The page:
12. ANIMALS VISIT WEREWOLF GREY TO SAVE THE DAY
Lassie, Lassie, is that you Lassie? I was in turmoil, and Lassie was bouncing around my mind like it leapt along mountain passes when at its Hollywood peak. Lassie, Lassie, where are you leading me? Lassie, Lassie, what are you trying to tell me? Lassie, Lassie, can I trust you, or are you a false guide?
When I heard them singing We Just Gotta Get Out Of This Place I thought there was a message in there somewhere, but I couldn’t quite grasp it… until I got it… Lassie was trying to lead me out of Latham.
Lassie’s Message not Nonsense
Lassie’s message inspired me to crawl out of bed and attempt to leave. I was shocked to see the foyer was full of my lookalikes. I asked one how long it had been here. It said it arrived one day after me. Was it the one I saw having the same experience as me? I couldn’t tell. I asked another. It said it arrived two days after me. Yes, the next one said three days after me.
I guessed the next one would say four days, but didn’t want to investigate further; I just wanted to leave. I stumbled toward the door. It opened first time to my relief and surprise. I emerged into sunshine having escaped Latham’s Hotel California.
The same Eagles that had led me to the hotel were flying above. Didn’t the Eagles band sing about not being able to leave a Hotel California? It was quite a coincidence if they did.
I found the road leading in a northerly direction and started walking. The Eagles seemed to follow me. It looked a long road out of Latham, but after a few hours I could see the town no more.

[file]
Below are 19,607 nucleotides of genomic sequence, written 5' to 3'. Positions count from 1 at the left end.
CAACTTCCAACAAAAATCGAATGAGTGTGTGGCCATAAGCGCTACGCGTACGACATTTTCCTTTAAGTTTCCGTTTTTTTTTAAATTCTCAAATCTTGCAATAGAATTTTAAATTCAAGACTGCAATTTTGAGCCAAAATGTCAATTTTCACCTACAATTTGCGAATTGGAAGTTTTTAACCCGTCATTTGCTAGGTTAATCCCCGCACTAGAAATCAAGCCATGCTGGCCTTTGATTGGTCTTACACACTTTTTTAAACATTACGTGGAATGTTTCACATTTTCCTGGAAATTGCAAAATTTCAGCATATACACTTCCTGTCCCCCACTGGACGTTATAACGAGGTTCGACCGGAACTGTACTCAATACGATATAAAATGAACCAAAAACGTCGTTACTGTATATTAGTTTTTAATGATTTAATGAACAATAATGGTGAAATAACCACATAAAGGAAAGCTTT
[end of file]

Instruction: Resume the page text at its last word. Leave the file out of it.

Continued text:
Hi, it’s Stephen Wolfing, science expert at the Greenygrey. I saw a fascinating story today about how smalleye pygmy sharks use hormones to make cells glow, enabling them to hide from predators. It reminded me of the Greenygrey ability to chameleonise… especially as they’re a type of dogfish! Here’s an account in the Huffington Post:
The researchers… suggest sharks evolved this ability from an ancient organism that would have used these hormones to change their skin pigmentation from light to dark (or vice versa) as a form of camouflage. So while melatonin would’ve lightened the skin of this predecessor, prolactin would have darkened it. Today, these hormones would work as a type of pigment shade, either moving the pigment cells in front of the light-emitting organs (covering them up) or retracting them to expose the glow. Essentially, the sharks now regulate their bioluminescence by changing the degree of pigmentation covering the photophores.
In the smalleye pygmy shark, prolactin pulls the pigment shade over the photophores to dim the glow, while lantern sharks seem to have co-opted this mechanism to produce brighter and shorter bursts of light for communication. As such, Claes and his colleagues suggest the pygmy shark is more closely related to this ancestor than the lantern shark.
“This study is really interesting because it suggests the pygmy shark to be the missing link in the evolution of luminescence in sharks,” Claes told LiveScience.